Zimbabwe says the coronavirus variant first discovered in neighbouring South Africa now makes up more than 60% of cases within its borders.
It is the first country outside of South Africa to report that the so-called “501.YV2” variant is the dominant strain.
Botswana, Zambia, Ghana and the Gambia have also found some cases.
The announcement by Zimbabwe’s government comes a day after a national lockdown was extended by two weeks.
Monday saw the delivery of 200,000 Sinopharm vaccines doses donated by China, with rollout set to begin on Thursday.
Little data has been produced so far to prove how well China’s vaccines combat the coronavirus variant first found in South Africa.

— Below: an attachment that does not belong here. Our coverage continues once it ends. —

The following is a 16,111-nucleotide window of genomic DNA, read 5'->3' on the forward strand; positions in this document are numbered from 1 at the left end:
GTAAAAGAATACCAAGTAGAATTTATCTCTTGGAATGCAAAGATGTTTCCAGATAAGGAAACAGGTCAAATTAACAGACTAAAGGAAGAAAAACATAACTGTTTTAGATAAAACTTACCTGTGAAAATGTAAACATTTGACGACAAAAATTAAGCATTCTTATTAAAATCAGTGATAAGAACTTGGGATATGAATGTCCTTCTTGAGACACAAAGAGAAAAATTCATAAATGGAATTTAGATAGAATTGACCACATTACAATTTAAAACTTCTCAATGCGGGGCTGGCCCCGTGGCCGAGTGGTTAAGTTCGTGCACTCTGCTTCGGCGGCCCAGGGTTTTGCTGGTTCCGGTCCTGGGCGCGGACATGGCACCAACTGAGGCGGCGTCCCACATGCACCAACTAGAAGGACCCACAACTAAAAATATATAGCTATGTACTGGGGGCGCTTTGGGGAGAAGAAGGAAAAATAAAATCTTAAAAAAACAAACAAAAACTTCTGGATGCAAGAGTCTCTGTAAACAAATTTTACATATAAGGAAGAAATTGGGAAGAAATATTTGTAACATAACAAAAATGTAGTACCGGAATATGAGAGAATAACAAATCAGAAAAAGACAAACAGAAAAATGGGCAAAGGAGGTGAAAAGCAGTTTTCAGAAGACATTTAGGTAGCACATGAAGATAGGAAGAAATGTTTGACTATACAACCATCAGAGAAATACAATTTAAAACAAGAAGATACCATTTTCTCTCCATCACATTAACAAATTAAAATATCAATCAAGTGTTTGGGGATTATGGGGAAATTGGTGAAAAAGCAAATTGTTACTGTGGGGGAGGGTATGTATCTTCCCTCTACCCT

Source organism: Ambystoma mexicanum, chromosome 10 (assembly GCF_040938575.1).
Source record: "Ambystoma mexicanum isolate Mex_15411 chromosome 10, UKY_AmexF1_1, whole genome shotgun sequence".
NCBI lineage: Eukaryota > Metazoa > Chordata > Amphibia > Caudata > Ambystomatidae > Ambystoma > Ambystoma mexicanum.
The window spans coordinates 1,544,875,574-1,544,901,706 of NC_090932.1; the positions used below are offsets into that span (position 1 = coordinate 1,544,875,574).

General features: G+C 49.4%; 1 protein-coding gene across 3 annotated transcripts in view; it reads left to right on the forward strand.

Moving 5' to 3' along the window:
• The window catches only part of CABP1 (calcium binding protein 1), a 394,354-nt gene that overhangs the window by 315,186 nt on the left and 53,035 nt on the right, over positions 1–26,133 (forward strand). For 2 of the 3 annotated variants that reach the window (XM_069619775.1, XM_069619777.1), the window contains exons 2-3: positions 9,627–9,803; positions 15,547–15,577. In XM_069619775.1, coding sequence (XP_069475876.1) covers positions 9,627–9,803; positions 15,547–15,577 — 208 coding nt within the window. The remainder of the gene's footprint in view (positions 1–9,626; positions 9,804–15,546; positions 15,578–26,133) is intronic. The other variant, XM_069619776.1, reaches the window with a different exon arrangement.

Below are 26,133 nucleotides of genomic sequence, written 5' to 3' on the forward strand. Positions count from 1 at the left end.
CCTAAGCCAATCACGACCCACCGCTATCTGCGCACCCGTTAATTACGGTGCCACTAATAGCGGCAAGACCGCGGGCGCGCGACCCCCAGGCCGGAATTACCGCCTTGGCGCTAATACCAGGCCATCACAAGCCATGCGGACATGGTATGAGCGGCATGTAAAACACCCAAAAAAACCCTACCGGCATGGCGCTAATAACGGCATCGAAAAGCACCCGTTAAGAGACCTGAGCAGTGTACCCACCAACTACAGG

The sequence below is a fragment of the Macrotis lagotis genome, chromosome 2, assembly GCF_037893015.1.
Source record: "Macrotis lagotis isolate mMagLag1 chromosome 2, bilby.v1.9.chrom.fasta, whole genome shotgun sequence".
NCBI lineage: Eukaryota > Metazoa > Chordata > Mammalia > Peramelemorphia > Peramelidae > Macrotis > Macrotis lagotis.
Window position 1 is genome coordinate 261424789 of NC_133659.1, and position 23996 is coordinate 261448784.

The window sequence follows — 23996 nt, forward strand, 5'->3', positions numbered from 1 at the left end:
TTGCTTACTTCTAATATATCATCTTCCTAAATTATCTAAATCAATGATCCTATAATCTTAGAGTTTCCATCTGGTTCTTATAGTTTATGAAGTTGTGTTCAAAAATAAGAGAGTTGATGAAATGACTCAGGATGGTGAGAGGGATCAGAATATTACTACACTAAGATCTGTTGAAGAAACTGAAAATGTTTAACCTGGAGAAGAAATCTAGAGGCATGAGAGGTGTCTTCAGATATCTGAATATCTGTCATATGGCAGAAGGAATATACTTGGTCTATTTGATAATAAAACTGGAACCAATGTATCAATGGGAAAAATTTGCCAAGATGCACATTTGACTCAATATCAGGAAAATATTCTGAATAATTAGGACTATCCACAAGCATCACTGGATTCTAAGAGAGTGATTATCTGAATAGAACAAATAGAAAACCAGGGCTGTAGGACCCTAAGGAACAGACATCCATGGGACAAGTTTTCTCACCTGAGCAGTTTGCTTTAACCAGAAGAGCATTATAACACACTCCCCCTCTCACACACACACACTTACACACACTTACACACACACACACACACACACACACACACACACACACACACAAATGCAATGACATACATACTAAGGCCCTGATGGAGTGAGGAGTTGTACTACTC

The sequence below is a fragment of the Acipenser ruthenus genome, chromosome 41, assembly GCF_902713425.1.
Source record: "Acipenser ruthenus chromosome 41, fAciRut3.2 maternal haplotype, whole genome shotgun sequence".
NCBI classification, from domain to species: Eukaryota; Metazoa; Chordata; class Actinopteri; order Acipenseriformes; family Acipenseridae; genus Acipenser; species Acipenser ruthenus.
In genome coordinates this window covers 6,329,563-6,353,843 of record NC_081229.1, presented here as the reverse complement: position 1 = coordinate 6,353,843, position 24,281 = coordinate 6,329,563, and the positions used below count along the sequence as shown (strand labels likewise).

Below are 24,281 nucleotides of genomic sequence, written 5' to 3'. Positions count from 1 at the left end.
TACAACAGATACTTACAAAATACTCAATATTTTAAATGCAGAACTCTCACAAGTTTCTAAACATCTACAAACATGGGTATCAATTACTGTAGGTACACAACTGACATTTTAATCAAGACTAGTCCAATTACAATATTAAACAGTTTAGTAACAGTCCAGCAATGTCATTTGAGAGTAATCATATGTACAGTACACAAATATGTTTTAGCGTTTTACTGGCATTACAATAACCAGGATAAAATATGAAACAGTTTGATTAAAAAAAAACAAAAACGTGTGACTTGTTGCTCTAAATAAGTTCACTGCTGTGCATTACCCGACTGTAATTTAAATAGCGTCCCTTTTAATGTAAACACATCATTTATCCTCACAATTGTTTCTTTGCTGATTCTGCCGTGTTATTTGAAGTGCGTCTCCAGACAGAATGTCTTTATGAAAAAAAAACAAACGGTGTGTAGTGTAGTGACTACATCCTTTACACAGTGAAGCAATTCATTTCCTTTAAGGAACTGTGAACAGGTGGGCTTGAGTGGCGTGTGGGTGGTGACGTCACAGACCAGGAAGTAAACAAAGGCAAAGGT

As reported by Reuters news agency this month, a small-scale study by Sinopharm researchers found that its efficacy against this variant was weaker than against the original virus.
Zimbabwe is expected to receive another 600,000 doses in March.
The BBC’s Shingai Nyoka in Harare says coronavirus cases are on the decline, but Zimbabwe’s 4% fatality rate has the authorities worried.
Since the pandemic began, Zimbabwe has recorded more than 35,000 coronavirus cases, including 1,410 deaths.
South Africa, meanwhile, is offering all of its doses of the Oxford-AstraZeneca vaccine to the African Union for distribution elsewhere on the continent, after a small-scale study suggested it had limited efficacy against the variant in the country.
Health Minister Zweli Mkhize said it was “disappointing” but added South Africa was “determined not to be derailed from our commitment to roll out vaccines in February”.
South Africa has now secured a total of nine million doses of Johnson & Johnson’s yet-to-be-approved vaccine, with a first consignment expected this week.